"New Zealand Govt Uses Chinese Cameras Banned In US", Considers Security AuditBy Charles Rollet, Published Oct 12, 2018, 07:58am EDT
In this note, we look at what happened in New Zealand, its recent history with China, and the broader implications of the report.
Where The Cameras Were Found
Newsroom NZ, a news website based in the capital of Wellington, reported today that it found Hikvision cameras “in plain sight” in the reception areas of the Ministry of Business, Innovation, and Employment’s Auckland offices.
The MBIE is the main ministry responsible for economic development in New Zealand, handling everything from work visas to government procurement. The MBIE is currently developing a “national electronic security procurement project” while also promoting a cybersecurity awareness campaign.
Newsroom NZ also reported that Hikvision cameras are used by the government to film Auckland traffic from a skyscraper and by local authorities to fight crime in two other cities, Tauranga and Whanganui.
Newsroom NZ got a response from the MBIE saying that the ministry would consider an audit of all its CCTV systems and would establish clear standards for the national procurement project:
"We do not see any cause for concern but are looking to undertake an audit of all our CCTV systems,” the Ministry said in its response.
“We are working through a national electronic security procurement project that will further clarify controls on specifications and standards"
The ministry also downplayed security fears, saying:
We have a range of CCTV suppliers covering our needs in New Zealand and international offices. Our cameras operate on a closed circuit and are not connected to MBIE’s or other networks.
China Influence in New Zealand Already Under Close Scrutiny
The Hikvision issue is of particular salience in New Zealand given the country’s repeated tensions with China over espionage and covert influence.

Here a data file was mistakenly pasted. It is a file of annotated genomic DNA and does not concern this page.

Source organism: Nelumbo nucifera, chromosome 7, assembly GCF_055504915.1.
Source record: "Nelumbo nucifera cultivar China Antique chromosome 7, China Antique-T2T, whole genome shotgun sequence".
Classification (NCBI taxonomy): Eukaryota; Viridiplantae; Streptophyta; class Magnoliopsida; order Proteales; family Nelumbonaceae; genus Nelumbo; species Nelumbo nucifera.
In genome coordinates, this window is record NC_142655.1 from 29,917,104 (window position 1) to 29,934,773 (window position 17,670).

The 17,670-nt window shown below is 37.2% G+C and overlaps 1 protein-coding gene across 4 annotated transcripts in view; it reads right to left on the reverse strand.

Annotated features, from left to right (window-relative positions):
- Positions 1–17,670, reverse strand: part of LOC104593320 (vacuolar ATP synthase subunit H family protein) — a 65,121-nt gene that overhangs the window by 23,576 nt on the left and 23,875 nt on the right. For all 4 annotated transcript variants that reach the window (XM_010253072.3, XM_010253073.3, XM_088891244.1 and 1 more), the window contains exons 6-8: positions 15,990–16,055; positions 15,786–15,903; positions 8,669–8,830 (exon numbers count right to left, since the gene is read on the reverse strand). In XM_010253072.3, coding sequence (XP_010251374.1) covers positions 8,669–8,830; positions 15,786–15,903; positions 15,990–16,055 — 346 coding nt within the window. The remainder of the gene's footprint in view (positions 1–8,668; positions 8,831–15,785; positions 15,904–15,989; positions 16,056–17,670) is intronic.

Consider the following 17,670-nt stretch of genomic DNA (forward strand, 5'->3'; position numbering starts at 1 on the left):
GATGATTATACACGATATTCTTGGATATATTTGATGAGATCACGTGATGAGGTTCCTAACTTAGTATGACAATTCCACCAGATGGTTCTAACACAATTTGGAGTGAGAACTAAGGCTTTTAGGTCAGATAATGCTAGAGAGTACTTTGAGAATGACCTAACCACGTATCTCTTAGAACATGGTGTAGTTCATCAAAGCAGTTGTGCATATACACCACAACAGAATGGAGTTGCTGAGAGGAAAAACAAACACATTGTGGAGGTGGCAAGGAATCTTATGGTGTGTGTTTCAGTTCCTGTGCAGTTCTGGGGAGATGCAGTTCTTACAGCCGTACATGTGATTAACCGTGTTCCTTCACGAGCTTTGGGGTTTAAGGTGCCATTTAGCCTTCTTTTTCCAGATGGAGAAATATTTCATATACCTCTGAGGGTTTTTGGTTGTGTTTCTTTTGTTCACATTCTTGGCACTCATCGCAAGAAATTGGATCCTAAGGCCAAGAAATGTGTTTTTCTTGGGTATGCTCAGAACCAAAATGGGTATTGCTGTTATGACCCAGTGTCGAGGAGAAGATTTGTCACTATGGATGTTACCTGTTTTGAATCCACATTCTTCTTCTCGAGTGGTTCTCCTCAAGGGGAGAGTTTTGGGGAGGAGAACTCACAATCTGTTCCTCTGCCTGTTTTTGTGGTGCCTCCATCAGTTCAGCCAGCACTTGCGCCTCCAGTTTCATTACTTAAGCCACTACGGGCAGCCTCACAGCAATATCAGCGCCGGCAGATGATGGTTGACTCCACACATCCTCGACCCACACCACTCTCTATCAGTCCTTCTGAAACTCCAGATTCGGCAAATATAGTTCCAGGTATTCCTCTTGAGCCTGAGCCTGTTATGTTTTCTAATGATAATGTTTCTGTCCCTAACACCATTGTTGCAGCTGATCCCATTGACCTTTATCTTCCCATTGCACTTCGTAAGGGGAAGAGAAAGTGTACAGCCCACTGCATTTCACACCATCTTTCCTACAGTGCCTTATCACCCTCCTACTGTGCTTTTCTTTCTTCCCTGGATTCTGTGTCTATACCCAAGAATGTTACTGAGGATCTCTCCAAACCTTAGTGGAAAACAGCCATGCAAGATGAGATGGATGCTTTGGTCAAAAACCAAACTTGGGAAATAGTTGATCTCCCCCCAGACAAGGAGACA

Earlier this year, the home of a professor critical of China was illegally broken into, with Chinese agents the suspected culprits.
It was also revealed in 2017 that a New Zealand parliamentarian of Chinese background was educated and taught at Chinese government espionage academies.
Impact – More Challenges For Hikvision
Overall, New Zealand’s response was less harsh than in the US and Australia, where Hikvision cameras in sensitive locations were removed outright upon their discovery by journalists.
Nevertheless, this represents yet another blow to Hikvision’s global ambitions, showing that the US and Australia bans are causing media outlets and governments around the world to wonder whether their countries should be using Hikvision cameras as well.
The Newsroom NZ article also made reference to Hikvision’s cybersecurity issues, backdoor reports, Chinese government backing, and even cited IPVM’s list of Hikvision OEM users – all highly unwanted attention for Hikvision.
Publicly, Hikvision has remained largely, if not completely, quiet. Hikvision declined to comment for this New Zealand report, similar to their lack of comments in Australia, France, and the US.
The most recent external Hikvision comment related to these type of reports was a dealer-only letter following the previous month's Australia national news investigation:
In that response, Hikvision emphasized that there was 'no evidence anywhere' of malicious misuse while enumerating steps they had taken to improve their cybersecurity. However, Hikvision did not address their China government ownership nor control.
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